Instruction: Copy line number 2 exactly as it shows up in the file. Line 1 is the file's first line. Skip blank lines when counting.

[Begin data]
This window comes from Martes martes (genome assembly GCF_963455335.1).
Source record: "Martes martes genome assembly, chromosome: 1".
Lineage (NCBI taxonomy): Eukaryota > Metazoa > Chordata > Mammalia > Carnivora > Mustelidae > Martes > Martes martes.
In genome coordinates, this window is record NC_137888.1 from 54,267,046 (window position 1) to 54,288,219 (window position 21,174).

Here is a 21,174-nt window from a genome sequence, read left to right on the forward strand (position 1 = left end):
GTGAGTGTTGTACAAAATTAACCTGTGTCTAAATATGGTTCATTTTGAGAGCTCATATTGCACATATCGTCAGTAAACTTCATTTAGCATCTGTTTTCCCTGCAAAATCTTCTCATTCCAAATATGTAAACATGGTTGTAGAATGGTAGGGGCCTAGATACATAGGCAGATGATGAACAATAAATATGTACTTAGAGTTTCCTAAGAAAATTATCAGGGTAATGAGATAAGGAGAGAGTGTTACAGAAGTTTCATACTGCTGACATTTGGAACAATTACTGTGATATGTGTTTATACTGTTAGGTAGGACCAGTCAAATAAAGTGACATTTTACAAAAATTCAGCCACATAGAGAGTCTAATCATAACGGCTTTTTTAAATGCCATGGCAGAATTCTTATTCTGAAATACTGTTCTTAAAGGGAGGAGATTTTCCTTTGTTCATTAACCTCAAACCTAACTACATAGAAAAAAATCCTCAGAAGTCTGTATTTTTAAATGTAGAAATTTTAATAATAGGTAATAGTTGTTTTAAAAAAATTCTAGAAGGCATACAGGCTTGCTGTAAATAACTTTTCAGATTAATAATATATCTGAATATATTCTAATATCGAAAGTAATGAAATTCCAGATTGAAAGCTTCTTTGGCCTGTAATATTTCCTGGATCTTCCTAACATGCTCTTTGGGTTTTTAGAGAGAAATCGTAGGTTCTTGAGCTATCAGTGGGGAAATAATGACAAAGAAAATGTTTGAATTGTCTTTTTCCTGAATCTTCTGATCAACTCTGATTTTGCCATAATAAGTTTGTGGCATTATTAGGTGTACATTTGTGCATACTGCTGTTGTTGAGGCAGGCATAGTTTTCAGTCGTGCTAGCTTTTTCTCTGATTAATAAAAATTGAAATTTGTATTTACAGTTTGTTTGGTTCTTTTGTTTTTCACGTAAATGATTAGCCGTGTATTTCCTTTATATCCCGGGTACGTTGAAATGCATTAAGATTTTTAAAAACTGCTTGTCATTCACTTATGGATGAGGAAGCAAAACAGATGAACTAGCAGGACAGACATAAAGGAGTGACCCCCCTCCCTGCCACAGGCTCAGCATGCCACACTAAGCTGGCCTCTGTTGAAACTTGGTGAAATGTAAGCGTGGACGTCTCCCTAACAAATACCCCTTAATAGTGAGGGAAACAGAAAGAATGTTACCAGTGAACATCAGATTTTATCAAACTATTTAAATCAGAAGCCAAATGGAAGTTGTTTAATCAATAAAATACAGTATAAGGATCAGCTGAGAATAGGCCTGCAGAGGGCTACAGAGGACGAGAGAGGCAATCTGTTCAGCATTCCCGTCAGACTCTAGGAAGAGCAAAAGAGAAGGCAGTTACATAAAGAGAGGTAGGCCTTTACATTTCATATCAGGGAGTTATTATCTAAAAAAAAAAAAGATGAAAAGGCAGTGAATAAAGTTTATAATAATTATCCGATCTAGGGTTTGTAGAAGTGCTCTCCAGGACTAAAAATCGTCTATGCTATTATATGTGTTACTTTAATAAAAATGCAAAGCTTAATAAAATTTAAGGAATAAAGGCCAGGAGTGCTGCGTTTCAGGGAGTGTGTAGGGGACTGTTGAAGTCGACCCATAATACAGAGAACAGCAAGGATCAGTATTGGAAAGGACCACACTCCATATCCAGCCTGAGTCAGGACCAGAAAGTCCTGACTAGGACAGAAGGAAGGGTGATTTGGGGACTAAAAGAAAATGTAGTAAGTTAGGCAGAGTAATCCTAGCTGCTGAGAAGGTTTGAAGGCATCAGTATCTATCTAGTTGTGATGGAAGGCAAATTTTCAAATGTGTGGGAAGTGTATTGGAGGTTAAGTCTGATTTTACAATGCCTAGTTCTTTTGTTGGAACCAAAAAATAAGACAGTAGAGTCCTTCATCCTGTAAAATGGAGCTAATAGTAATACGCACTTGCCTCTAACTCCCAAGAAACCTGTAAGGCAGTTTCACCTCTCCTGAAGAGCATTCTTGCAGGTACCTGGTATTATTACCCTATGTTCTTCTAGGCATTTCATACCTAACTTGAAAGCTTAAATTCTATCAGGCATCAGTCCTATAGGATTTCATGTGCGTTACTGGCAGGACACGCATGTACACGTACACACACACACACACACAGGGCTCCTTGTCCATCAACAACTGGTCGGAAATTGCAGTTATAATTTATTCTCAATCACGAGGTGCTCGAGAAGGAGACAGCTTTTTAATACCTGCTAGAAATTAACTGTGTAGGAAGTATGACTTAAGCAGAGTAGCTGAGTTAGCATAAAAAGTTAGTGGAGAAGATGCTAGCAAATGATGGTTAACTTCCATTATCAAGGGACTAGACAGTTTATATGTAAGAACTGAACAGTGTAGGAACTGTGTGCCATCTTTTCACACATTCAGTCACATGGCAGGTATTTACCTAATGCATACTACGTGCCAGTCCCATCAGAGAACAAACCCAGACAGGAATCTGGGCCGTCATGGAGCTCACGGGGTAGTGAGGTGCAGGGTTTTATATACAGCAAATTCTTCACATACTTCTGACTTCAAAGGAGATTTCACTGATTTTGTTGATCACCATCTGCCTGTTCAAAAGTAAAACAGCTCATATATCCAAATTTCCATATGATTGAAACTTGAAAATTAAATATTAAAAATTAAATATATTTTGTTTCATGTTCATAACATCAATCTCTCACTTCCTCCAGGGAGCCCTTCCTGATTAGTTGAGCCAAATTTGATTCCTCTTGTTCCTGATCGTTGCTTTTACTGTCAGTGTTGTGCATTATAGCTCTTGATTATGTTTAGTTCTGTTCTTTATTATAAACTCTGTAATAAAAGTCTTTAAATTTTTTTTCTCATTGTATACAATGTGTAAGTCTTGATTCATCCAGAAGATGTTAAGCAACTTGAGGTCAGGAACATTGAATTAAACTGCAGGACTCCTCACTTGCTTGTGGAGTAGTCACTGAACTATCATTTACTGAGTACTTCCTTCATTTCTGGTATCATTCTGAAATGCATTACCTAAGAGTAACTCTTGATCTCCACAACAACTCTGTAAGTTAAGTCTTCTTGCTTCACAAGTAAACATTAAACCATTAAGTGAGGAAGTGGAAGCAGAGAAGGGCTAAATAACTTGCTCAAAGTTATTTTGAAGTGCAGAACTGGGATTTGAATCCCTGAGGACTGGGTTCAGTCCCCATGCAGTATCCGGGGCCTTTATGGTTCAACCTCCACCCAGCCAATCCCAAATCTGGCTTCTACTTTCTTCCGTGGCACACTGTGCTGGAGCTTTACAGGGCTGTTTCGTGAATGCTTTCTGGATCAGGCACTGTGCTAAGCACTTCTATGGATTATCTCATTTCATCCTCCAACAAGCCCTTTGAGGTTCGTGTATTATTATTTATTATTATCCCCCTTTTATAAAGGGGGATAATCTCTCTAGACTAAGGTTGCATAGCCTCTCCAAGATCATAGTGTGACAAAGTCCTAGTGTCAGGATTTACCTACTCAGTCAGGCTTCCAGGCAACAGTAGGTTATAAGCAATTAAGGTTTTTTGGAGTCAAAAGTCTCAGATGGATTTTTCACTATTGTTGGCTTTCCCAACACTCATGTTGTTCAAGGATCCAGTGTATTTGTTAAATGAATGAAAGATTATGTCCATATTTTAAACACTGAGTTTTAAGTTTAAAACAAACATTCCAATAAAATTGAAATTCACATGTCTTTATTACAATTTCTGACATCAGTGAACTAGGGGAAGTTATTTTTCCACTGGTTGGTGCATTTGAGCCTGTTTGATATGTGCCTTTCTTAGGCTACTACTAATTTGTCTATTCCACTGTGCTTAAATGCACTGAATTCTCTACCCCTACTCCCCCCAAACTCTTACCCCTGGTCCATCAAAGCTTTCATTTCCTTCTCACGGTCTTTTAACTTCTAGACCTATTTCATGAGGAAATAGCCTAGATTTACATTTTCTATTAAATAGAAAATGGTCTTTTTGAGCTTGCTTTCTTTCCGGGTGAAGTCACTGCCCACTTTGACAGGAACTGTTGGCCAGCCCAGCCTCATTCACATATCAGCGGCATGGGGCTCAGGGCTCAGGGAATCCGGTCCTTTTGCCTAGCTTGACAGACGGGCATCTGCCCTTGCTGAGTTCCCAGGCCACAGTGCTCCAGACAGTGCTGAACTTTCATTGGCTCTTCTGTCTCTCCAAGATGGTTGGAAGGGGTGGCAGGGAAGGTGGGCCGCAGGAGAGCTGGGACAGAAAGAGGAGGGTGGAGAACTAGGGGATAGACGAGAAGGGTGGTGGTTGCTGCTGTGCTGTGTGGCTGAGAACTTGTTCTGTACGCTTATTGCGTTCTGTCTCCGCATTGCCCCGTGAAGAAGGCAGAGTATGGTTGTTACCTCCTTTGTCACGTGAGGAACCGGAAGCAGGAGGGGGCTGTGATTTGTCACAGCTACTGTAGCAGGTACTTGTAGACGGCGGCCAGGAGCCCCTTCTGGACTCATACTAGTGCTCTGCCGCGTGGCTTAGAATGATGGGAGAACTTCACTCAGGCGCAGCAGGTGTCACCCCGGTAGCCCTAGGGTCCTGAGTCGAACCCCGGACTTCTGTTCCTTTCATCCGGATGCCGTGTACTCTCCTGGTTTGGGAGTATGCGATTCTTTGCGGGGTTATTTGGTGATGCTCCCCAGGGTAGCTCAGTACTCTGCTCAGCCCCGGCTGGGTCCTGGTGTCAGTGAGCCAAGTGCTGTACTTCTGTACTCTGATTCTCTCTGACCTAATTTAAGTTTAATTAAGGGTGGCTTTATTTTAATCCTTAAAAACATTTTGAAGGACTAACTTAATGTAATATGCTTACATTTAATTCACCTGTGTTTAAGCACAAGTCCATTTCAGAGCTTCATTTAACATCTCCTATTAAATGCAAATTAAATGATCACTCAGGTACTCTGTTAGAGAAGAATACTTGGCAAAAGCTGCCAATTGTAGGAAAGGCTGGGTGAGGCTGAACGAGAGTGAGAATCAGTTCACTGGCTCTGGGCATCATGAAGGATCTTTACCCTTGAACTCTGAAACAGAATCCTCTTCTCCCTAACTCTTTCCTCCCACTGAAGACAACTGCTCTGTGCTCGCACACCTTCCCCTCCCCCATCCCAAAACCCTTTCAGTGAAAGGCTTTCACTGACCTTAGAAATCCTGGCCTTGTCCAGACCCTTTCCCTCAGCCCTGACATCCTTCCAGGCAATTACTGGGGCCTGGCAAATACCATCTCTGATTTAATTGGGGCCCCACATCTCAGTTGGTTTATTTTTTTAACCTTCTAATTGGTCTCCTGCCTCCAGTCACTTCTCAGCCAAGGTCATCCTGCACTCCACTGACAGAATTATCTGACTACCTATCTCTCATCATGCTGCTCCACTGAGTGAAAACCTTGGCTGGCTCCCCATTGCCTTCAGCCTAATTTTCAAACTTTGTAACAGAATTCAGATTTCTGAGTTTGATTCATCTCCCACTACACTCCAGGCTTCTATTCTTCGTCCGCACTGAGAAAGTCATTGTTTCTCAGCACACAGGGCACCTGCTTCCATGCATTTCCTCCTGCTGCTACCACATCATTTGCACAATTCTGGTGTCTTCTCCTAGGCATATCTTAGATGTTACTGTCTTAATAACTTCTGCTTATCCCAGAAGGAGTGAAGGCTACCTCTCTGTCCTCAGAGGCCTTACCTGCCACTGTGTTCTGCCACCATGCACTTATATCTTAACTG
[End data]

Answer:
Source record: "Martes martes genome assembly, chromosome: 1".